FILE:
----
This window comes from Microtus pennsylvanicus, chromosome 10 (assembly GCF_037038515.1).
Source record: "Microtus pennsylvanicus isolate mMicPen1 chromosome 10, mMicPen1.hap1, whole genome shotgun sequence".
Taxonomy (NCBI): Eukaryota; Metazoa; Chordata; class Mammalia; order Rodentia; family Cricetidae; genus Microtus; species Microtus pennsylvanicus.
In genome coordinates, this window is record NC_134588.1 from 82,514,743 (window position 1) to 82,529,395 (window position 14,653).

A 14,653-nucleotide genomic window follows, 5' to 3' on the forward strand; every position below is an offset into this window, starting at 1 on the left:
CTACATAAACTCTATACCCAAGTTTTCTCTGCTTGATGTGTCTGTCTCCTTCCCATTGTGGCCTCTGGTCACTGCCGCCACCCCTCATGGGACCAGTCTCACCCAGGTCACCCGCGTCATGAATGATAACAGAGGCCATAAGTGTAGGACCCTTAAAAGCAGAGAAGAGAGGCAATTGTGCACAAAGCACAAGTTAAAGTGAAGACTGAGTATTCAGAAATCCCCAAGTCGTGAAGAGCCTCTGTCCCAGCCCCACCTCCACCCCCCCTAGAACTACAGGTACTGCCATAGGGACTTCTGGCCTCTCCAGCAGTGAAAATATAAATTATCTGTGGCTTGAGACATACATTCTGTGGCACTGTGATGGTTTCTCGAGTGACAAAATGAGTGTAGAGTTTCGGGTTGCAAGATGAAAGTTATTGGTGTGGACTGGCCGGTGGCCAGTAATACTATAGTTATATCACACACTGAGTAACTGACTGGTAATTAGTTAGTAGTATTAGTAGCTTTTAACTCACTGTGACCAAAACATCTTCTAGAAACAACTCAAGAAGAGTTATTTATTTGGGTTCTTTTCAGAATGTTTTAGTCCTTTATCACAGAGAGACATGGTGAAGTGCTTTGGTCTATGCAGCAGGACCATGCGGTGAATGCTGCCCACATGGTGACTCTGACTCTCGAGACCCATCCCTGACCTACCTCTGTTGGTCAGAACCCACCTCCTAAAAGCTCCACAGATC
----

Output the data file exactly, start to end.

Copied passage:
This window comes from Microtus pennsylvanicus, chromosome 10 (assembly GCF_037038515.1).
Source record: "Microtus pennsylvanicus isolate mMicPen1 chromosome 10, mMicPen1.hap1, whole genome shotgun sequence".
Taxonomy (NCBI): Eukaryota; Metazoa; Chordata; class Mammalia; order Rodentia; family Cricetidae; genus Microtus; species Microtus pennsylvanicus.
In genome coordinates, this window is record NC_134588.1 from 82,514,743 (window position 1) to 82,529,395 (window position 14,653).

A 14,653-nucleotide genomic window follows, 5' to 3' on the forward strand; every position below is an offset into this window, starting at 1 on the left:
CTACATAAACTCTATACCCAAGTTTTCTCTGCTTGATGTGTCTGTCTCCTTCCCATTGTGGCCTCTGGTCACTGCCGCCACCCCTCATGGGACCAGTCTCACCCAGGTCACCCGCGTCATGAATGATAACAGAGGCCATAAGTGTAGGACCCTTAAAAGCAGAGAAGAGAGGCAATTGTGCACAAAGCACAAGTTAAAGTGAAGACTGAGTATTCAGAAATCCCCAAGTCGTGAAGAGCCTCTGTCCCAGCCCCACCTCCACCCCCCCTAGAACTACAGGTACTGCCATAGGGACTTCTGGCCTCTCCAGCAGTGAAAATATAAATTATCTGTGGCTTGAGACATACATTCTGTGGCACTGTGATGGTTTCTCGAGTGACAAAATGAGTGTAGAGTTTCGGGTTGCAAGATGAAAGTTATTGGTGTGGACTGGCCGGTGGCCAGTAATACTATAGTTATATCACACACTGAGTAACTGACTGGTAATTAGTTAGTAGTATTAGTAGCTTTTAACTCACTGTGACCAAAACATCTTCTAGAAACAACTCAAGAAGAGTTATTTATTTGGGTTCTTTTCAGAATGTTTTAGTCCTTTATCACAGAGAGACATGGTGAAGTGCTTTGGTCTATGCAGCAGGACCATGCGGTGAATGCTGCCCACATGGTGACTCTGACTCTCGAGACCCATCCCTGACCTACCTCTGTTGGTCAGAACCCACCTCCTAAAAGCTCCACAGATC